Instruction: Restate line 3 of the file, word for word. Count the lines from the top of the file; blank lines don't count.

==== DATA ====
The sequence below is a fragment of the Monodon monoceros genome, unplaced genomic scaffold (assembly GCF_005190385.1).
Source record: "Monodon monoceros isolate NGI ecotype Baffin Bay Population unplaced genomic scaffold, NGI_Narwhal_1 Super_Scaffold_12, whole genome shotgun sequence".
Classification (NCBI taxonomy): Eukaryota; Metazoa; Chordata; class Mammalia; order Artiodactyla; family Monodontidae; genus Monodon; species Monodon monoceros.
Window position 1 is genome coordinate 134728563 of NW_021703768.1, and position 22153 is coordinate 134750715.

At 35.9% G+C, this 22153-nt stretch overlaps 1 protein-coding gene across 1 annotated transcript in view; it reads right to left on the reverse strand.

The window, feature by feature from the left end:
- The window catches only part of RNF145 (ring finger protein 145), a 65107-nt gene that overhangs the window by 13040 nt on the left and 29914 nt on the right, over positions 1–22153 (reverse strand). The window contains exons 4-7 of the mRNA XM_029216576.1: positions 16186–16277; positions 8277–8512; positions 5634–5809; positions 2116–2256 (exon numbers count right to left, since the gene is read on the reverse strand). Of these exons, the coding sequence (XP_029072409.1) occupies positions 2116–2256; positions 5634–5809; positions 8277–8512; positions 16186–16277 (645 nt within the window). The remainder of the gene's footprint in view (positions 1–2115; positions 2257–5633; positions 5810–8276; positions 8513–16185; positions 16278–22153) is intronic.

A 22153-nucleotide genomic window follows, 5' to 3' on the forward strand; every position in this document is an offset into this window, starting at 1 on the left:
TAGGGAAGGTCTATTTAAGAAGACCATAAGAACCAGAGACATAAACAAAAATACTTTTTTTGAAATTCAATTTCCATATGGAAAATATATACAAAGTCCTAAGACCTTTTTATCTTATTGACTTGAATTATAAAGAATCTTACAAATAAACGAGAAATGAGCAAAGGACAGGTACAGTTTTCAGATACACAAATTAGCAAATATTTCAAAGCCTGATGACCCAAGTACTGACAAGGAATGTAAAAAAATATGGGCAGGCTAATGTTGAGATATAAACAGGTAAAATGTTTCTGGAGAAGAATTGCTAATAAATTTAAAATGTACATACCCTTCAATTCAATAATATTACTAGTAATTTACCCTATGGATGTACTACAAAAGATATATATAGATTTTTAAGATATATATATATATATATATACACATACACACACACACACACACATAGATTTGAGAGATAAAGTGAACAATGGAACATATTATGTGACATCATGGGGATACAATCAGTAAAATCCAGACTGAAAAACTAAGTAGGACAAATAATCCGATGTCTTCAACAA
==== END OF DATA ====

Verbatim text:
Classification (NCBI taxonomy): Eukaryota; Metazoa; Chordata; class Mammalia; order Artiodactyla; family Monodontidae; genus Monodon; species Monodon monoceros.